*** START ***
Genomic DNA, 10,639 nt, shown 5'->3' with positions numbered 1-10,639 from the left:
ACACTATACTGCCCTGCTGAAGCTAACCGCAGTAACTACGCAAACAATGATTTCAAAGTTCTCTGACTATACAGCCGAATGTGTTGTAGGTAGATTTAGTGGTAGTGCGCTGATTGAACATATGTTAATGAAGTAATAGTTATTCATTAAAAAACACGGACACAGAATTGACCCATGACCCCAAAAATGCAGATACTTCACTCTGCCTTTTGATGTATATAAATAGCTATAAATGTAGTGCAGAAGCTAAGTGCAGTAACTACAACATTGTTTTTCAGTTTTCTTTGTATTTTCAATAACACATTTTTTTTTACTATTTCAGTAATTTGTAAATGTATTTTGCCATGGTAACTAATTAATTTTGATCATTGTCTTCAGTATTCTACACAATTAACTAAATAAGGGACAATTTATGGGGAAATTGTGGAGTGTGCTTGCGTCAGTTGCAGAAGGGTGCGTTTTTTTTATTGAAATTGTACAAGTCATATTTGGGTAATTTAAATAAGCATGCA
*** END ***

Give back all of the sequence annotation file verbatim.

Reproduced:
Genomic DNA, 10,639 nt, shown 5'->3' with positions numbered 1-10,639 from the left:
ACACTATACTGCCCTGCTGAAGCTAACCGCAGTAACTACGCAAACAATGATTTCAAAGTTCTCTGACTATACAGCCGAATGTGTTGTAGGTAGATTTAGTGGTAGTGCGCTGATTGAACATATGTTAATGAAGTAATAGTTATTCATTAAAAAACACGGACACAGAATTGACCCATGACCCCAAAAATGCAGATACTTCACTCTGCCTTTTGATGTATATAAATAGCTATAAATGTAGTGCAGAAGCTAAGTGCAGTAACTACAACATTGTTTTTCAGTTTTCTTTGTATTTTCAATAACACATTTTTTTTTACTATTTCAGTAATTTGTAAATGTATTTTGCCATGGTAACTAATTAATTTTGATCATTGTCTTCAGTATTCTACACAATTAACTAAATAAGGGACAATTTATGGGGAAATTGTGGAGTGTGCTTGCGTCAGTTGCAGAAGGGTGCGTTTTTTTTATTGAAATTGTACAAGTCATATTTGGGTAATTTAAATAAGCATGCA